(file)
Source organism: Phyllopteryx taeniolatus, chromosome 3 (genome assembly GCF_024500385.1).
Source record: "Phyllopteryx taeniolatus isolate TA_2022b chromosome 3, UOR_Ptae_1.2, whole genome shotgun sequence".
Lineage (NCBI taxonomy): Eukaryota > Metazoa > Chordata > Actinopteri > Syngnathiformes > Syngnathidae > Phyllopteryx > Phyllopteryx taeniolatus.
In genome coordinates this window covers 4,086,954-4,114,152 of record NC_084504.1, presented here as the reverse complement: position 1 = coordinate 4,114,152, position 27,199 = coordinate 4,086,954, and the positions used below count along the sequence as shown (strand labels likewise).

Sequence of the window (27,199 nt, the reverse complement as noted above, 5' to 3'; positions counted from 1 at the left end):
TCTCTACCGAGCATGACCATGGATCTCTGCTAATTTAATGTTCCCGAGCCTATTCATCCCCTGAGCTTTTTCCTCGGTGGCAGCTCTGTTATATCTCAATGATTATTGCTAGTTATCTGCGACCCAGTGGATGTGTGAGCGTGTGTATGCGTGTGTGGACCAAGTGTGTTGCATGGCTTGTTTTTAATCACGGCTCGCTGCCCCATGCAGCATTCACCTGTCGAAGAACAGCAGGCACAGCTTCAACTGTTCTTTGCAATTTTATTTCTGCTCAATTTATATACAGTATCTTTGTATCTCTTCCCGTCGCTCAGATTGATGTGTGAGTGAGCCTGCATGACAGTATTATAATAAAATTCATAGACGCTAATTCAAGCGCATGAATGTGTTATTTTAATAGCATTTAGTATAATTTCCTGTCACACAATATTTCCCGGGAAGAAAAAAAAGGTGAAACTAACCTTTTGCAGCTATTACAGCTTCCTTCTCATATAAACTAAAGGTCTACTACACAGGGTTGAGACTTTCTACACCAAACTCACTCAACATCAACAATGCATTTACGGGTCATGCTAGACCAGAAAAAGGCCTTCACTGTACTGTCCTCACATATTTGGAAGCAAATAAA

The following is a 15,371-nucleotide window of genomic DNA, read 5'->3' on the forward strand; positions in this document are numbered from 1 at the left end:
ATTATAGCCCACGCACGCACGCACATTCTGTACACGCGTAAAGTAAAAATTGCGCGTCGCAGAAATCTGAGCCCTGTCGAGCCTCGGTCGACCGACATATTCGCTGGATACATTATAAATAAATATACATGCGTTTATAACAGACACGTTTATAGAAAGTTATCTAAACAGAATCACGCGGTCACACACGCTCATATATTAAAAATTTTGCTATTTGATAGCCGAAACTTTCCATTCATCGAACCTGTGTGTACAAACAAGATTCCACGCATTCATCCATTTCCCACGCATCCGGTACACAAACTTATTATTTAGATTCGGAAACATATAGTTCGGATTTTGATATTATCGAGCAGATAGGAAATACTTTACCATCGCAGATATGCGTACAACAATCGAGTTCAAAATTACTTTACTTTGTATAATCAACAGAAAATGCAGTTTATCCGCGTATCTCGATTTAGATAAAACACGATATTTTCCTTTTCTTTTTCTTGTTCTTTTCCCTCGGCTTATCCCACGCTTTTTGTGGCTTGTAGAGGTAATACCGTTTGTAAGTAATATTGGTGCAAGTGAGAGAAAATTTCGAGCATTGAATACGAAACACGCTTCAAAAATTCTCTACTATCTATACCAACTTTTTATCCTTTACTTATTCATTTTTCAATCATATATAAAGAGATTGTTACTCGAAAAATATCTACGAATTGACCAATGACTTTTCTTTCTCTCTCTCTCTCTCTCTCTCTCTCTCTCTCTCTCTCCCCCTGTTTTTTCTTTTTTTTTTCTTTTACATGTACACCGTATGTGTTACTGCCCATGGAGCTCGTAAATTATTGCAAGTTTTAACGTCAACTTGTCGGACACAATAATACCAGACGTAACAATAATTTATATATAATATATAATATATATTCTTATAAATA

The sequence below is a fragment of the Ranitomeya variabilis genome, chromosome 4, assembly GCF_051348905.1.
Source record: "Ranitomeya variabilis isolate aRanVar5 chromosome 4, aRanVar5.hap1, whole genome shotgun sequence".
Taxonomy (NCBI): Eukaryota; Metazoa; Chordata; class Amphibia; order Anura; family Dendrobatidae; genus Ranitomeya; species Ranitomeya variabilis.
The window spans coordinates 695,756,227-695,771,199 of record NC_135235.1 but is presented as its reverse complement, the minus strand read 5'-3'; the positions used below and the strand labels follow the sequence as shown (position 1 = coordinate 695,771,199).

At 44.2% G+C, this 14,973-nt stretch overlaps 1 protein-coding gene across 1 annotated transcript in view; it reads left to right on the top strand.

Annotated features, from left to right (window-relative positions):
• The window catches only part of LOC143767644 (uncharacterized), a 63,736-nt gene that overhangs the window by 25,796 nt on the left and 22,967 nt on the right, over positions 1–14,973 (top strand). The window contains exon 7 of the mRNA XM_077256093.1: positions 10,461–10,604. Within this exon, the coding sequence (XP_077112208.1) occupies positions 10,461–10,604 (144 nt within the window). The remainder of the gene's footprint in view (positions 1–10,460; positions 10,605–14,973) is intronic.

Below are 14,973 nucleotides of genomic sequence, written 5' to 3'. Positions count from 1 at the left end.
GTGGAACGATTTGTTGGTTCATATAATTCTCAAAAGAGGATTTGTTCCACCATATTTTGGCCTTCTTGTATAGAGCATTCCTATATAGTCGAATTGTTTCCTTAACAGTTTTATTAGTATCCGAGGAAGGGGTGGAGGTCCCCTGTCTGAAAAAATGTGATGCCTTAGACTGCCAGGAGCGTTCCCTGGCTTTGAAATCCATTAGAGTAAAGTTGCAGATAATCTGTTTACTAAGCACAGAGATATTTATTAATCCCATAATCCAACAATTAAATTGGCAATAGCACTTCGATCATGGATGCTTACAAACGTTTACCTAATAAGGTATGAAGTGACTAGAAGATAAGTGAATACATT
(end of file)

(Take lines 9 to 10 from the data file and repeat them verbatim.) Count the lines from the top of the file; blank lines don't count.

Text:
The sequence below is a fragment of the Ranitomeya variabilis genome, chromosome 4, assembly GCF_051348905.1.
Source record: "Ranitomeya variabilis isolate aRanVar5 chromosome 4, aRanVar5.hap1, whole genome shotgun sequence".